A number of candidate code changes regarding the use of education facilities for storm shelters were debated during April’s International Code Council Spring Committee Action Hearings in Columbus, Ohio. These have been identified in our previous post and are described partially* here for reference:
Proposal G13-18 is the lead proposal for a group of related proposals to require storm shelter construction. (PDF Page 633 of the Complete Monograph):
“Storm shelters shall be provided for Group E occupancies where required by Section 423.4”
Proposal G59-18 is related proposal in Section 423 Storm Shelters. (PDF Page 737 of the Complete Monograph):
“Where designated storm shelters are constructed as a room or space within a host building which will normally be occupied for other purposes, the requirements of the code for the occupancy of the building, or the individual rooms or spaces thereof, shall apply unless otherwise required by ICC 500.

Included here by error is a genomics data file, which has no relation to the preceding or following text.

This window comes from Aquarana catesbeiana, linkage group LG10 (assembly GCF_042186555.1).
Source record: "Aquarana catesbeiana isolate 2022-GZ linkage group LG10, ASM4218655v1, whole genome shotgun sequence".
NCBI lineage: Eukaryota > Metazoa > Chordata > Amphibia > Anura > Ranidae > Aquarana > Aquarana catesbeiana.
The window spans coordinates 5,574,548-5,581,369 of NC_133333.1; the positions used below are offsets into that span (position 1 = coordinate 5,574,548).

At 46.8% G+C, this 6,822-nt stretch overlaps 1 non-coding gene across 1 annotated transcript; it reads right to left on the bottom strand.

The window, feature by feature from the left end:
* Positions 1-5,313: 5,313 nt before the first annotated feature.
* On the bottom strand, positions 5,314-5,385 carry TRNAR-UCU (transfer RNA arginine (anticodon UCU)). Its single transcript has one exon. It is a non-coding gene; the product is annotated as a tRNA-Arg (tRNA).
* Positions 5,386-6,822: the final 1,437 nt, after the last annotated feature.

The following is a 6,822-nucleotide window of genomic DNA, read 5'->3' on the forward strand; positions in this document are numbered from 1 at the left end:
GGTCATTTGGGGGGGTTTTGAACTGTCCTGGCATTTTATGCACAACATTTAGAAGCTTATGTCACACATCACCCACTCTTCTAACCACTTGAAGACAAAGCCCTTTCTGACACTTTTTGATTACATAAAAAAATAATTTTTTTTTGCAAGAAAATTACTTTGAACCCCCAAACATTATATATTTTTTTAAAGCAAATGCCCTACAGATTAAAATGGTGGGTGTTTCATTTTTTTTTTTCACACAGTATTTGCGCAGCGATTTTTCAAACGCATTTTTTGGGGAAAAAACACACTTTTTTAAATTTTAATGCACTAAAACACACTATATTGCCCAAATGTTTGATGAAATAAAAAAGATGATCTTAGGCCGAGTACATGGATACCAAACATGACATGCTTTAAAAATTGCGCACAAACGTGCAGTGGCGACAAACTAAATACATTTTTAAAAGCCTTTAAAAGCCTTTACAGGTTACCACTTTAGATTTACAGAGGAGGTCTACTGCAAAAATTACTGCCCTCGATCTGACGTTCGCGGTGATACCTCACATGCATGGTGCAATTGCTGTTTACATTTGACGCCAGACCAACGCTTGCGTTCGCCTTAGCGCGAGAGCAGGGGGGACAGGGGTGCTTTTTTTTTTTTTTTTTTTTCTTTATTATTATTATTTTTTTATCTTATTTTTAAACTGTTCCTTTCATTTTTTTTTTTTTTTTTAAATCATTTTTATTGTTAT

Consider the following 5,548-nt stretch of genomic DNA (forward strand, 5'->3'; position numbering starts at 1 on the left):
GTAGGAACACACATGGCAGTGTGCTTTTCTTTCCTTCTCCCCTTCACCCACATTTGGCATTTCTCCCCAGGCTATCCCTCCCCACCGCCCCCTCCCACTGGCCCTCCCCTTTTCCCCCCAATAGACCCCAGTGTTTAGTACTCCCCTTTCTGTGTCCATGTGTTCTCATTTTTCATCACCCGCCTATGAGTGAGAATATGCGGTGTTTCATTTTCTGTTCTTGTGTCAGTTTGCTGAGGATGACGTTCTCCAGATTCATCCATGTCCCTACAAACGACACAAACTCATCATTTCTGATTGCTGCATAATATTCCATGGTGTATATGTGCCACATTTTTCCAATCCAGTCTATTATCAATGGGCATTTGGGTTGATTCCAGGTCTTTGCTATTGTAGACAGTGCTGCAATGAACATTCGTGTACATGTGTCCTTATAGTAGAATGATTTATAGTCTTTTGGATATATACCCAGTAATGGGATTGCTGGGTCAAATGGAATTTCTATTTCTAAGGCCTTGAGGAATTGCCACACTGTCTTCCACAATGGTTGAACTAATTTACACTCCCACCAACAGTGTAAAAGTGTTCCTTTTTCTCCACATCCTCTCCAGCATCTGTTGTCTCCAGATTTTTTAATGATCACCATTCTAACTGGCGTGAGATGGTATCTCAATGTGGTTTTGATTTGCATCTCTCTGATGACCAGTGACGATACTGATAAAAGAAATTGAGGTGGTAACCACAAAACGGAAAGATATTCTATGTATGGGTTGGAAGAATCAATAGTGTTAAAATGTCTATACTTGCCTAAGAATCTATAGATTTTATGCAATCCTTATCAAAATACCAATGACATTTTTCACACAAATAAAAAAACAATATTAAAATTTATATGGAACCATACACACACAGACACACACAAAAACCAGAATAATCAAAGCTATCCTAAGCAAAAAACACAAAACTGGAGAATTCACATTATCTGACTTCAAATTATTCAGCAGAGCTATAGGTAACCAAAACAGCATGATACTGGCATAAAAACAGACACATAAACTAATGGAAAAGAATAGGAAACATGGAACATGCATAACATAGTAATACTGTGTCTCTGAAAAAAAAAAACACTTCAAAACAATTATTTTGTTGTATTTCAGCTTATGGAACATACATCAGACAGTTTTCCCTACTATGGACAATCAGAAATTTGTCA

Both proposals claim no cost impact. The intent to clarify and coordinate concepts within the document may actually reduce cost (by reducing confusion with education facility planners in high-risk parts of the United States) and thereby contribute to the safety agenda of Standards Michigan. The testimony, pro-and-con, during yesterday’s hearings were more nuanced, however.
Comments are due July 16th. Additionally, public comment is possible at the Fall Committee Action Hearings. The results of the Group A Hearings will be revisited during the Group A Public Comment Hearings, October 24-31, 2018 in Richmond Virginia. See: Complete 2018 Group A Schedule.
We keep the entire ICC suite on the standing agenda of our weekly Open Door Teleconference — every Wednesday, 11 AM Eastern Time. Click here to log in. We have also set aside Thursday, July 12th, 11:00 AM online Markup Session to collaborate with others in the education facilities industry.
Category: Architectural, Facility Asset Management, Space Planning
Colleagues: Mike Anthony, Jack Janveja, Richard Robben
*Most consensus documents developed for incorporation by reference into public safety law are highly networked within themselves — i.e. contain internal references that require understanding of the context in several places in the text. In other words, ideas from several positions in the text must be understood in their entirety.